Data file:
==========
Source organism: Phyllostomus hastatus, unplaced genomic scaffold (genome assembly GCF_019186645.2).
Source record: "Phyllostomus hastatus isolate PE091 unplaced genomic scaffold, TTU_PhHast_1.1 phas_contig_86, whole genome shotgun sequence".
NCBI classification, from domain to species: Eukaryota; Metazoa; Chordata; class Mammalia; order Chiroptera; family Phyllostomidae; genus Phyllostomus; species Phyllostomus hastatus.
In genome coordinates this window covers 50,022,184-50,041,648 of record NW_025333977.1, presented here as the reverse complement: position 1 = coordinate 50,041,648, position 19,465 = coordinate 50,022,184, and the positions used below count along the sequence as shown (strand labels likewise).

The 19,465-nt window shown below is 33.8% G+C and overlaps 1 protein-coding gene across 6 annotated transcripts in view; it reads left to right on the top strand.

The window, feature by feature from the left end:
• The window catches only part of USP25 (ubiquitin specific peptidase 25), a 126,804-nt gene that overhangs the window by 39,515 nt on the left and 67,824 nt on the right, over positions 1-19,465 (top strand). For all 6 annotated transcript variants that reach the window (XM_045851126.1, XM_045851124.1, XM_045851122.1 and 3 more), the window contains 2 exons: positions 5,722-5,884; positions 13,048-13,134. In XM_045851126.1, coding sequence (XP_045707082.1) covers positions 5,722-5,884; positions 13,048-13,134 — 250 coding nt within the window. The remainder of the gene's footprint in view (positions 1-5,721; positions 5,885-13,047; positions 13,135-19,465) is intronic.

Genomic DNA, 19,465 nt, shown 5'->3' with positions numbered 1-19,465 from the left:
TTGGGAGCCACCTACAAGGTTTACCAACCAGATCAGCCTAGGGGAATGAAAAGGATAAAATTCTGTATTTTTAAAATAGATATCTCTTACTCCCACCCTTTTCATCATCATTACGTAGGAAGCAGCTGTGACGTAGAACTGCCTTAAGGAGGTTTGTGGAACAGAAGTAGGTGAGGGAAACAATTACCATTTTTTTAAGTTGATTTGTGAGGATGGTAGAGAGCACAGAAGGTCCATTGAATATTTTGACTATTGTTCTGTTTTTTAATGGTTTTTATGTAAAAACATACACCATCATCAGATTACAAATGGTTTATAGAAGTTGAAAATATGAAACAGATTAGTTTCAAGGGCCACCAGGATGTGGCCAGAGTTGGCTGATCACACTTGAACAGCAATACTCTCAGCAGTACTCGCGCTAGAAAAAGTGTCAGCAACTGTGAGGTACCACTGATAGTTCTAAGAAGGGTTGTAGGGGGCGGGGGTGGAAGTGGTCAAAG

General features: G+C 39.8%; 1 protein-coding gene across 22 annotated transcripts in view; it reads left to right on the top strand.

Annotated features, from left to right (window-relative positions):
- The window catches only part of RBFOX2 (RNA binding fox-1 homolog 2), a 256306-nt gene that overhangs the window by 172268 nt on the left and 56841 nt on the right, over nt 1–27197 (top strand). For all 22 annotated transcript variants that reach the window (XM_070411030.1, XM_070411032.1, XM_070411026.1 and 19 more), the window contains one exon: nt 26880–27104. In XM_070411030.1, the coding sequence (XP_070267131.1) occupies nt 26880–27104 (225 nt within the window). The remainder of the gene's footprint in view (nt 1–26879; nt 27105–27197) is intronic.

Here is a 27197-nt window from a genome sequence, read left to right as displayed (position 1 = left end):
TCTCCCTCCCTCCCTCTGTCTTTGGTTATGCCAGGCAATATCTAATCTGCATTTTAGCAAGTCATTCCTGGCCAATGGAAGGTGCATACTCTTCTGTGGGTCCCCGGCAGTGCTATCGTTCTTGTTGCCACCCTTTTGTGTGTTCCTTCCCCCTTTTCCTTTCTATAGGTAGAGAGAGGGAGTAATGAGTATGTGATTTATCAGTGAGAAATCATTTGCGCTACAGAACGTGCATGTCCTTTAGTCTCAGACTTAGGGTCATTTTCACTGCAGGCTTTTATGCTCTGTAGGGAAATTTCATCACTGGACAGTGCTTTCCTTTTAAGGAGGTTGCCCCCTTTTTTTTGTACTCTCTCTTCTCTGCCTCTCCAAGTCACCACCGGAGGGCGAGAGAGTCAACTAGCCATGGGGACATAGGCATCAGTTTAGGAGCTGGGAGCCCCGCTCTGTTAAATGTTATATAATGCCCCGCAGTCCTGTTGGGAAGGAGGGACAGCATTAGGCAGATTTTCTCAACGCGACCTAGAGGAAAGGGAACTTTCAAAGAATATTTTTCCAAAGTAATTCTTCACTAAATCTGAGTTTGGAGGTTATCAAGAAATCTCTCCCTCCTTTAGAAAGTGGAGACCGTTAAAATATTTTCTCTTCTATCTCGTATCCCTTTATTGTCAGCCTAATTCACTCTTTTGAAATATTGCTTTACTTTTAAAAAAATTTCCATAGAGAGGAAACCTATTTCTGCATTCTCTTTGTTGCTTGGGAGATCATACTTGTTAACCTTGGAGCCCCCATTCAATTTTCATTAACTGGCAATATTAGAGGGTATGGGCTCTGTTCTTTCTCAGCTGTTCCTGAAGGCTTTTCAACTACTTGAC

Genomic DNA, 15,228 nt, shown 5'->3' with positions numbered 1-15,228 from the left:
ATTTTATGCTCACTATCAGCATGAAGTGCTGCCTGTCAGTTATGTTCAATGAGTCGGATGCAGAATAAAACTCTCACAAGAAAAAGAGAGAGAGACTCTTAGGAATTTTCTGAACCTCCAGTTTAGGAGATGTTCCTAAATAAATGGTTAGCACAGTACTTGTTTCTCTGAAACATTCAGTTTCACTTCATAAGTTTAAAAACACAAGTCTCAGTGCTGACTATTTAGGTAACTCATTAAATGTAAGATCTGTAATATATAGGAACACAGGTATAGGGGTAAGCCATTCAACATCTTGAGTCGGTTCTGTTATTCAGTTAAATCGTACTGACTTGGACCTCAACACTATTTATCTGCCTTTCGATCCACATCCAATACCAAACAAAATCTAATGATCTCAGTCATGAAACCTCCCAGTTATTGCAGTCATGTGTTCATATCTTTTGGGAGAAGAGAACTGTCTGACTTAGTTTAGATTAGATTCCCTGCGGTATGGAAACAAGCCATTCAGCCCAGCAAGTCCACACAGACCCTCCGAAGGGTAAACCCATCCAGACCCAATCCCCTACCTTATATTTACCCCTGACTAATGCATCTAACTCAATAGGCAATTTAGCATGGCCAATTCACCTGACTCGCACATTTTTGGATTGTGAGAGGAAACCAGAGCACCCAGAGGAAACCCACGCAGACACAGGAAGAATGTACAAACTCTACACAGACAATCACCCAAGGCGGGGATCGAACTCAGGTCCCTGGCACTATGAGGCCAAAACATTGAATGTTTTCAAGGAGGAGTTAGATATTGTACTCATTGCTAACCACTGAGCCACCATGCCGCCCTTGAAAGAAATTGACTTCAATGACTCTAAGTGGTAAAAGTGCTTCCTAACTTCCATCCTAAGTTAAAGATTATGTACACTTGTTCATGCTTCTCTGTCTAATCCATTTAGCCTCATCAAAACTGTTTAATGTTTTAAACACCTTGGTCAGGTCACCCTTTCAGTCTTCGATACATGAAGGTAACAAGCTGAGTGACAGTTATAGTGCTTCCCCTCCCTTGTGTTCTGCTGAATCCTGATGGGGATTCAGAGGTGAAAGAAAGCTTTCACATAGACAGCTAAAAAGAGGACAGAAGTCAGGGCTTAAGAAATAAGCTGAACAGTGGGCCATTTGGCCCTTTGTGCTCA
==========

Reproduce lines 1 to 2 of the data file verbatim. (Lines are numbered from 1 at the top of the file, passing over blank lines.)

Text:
Source organism: Phyllostomus hastatus, unplaced genomic scaffold (genome assembly GCF_019186645.2).
Source record: "Phyllostomus hastatus isolate PE091 unplaced genomic scaffold, TTU_PhHast_1.1 phas_contig_86, whole genome shotgun sequence".